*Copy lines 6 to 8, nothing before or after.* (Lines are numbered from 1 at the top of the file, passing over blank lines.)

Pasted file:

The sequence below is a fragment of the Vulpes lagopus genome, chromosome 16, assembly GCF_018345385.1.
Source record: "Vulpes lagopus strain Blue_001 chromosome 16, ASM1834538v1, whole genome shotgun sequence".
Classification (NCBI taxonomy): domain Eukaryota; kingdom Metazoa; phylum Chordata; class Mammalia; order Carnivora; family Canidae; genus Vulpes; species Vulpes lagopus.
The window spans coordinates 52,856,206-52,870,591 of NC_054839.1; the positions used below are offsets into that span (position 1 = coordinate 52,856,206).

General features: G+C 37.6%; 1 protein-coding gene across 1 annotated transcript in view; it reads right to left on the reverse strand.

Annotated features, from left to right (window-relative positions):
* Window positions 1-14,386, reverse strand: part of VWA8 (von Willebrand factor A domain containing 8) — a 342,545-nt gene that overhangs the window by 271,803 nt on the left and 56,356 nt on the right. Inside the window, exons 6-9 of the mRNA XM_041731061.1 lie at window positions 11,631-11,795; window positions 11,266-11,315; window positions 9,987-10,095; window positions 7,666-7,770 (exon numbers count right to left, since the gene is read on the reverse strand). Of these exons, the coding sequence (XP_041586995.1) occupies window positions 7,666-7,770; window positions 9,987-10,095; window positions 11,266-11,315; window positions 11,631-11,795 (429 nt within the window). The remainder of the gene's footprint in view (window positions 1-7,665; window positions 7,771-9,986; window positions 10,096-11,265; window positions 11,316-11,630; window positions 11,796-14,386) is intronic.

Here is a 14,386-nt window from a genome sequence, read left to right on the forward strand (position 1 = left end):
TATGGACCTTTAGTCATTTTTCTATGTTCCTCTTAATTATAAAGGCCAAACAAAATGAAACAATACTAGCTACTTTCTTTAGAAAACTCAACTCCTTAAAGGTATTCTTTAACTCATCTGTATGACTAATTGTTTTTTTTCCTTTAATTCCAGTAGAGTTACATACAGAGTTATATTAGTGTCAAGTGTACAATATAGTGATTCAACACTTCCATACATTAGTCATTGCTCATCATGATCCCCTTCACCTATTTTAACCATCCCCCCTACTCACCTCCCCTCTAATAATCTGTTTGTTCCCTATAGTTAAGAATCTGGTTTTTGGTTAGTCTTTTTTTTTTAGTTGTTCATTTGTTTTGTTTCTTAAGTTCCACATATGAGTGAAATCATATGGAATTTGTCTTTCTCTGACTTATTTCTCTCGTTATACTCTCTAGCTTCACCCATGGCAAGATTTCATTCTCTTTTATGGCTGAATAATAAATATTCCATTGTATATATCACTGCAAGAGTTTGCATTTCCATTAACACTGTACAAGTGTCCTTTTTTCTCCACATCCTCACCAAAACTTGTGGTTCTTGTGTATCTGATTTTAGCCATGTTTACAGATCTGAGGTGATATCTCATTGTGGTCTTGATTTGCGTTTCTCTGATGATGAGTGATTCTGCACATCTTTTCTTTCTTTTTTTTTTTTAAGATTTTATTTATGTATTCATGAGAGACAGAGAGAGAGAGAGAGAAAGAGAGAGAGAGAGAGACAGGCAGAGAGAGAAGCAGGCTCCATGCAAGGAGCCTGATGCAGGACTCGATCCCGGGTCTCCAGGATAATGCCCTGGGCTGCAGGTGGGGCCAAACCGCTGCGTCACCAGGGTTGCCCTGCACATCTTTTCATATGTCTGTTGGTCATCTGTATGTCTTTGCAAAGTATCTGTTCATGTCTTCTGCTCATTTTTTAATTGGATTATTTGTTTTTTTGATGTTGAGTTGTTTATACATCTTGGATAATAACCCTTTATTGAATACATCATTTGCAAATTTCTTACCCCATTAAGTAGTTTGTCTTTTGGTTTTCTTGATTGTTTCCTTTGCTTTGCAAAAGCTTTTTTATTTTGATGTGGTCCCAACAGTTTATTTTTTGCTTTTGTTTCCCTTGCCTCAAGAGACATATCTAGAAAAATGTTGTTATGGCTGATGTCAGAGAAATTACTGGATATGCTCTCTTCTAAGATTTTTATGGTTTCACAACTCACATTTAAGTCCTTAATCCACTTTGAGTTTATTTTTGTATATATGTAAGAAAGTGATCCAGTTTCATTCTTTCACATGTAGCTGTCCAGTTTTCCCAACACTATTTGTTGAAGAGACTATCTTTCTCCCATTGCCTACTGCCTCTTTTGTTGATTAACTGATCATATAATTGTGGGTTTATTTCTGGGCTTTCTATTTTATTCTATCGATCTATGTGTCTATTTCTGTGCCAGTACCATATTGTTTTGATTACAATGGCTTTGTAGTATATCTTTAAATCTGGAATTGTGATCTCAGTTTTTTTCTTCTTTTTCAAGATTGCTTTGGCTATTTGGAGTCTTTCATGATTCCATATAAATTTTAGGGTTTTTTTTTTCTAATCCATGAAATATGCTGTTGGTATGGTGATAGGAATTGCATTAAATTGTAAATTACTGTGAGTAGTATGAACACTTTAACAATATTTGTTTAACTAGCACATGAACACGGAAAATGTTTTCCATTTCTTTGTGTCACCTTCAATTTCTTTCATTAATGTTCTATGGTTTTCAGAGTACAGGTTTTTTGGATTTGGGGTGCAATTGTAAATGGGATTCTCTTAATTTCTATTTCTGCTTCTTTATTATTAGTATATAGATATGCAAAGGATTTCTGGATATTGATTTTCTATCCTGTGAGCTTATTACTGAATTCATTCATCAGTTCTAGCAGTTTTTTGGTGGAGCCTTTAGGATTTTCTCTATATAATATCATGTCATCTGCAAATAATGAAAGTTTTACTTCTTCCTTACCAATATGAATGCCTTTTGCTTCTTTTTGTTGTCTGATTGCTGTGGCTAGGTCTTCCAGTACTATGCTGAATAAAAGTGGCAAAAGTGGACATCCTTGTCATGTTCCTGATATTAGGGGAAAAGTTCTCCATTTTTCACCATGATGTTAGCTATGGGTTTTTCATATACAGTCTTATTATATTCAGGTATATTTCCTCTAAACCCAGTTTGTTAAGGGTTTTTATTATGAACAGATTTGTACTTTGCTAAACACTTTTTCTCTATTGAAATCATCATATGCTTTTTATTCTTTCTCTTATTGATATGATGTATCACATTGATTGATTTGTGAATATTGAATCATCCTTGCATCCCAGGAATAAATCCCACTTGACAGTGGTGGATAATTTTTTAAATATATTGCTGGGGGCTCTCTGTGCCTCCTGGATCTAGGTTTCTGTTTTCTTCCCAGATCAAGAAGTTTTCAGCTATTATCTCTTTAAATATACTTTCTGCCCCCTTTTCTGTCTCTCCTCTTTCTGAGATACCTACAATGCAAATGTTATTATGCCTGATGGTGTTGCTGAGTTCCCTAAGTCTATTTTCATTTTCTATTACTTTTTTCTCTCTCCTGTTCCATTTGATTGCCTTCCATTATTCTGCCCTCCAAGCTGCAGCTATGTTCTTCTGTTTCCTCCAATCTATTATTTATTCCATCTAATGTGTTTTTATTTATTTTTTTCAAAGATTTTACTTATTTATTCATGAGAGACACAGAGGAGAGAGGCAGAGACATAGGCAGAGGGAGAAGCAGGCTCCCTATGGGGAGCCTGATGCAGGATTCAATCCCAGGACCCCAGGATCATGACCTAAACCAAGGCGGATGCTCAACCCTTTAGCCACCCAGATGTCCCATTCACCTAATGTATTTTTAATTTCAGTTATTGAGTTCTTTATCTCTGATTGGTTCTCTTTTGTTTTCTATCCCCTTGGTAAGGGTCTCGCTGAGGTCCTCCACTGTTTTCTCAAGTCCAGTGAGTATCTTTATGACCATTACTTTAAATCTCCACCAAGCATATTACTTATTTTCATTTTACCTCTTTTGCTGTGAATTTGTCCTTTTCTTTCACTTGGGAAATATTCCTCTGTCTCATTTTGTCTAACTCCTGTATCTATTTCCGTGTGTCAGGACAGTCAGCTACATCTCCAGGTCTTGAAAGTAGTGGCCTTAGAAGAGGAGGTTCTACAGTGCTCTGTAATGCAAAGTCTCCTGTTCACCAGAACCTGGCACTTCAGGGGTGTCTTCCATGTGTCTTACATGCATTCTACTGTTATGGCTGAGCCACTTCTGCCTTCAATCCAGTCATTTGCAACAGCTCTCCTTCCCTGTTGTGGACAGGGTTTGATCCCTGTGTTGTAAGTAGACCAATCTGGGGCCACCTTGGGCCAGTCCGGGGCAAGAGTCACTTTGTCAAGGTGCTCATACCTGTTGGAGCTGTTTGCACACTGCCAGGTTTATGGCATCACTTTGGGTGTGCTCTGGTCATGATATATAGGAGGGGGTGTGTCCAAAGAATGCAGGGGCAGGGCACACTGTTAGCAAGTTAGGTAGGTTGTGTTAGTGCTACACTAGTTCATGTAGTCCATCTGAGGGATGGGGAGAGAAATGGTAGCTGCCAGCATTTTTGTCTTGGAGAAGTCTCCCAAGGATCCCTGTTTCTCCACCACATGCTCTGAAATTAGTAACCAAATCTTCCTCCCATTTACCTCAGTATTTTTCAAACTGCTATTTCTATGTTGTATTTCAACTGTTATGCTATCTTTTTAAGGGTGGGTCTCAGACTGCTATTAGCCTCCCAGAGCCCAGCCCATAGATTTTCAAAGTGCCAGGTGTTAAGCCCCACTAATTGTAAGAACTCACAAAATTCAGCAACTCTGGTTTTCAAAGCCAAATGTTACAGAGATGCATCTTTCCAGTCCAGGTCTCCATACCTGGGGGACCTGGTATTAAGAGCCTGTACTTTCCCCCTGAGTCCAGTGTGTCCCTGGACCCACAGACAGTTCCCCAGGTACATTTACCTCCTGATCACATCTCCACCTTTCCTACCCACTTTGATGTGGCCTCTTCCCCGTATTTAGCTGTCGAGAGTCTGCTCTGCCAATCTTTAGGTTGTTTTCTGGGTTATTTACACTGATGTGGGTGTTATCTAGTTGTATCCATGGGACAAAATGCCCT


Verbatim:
Annotated features, from left to right (window-relative positions):
* Window positions 1-14,386, reverse strand: part of VWA8 (von Willebrand factor A domain containing 8) — a 342,545-nt gene that overhangs the window by 271,803 nt on the left and 56,356 nt on the right. Inside the window, exons 6-9 of the mRNA XM_041731061.1 lie at window positions 11,631-11,795; window positions 11,266-11,315; window positions 9,987-10,095; window positions 7,666-7,770 (exon numbers count right to left, since the gene is read on the reverse strand). Of these exons, the coding sequence (XP_041586995.1) occupies window positions 7,666-7,770; window positions 9,987-10,095; window positions 11,266-11,315; window positions 11,631-11,795 (429 nt within the window). The remainder of the gene's footprint in view (window positions 1-7,665; window positions 7,771-9,986; window positions 10,096-11,265; window positions 11,316-11,630; window positions 11,796-14,386) is intronic.

Here is a 14,386-nt window from a genome sequence, read left to right on the forward strand (position 1 = left end):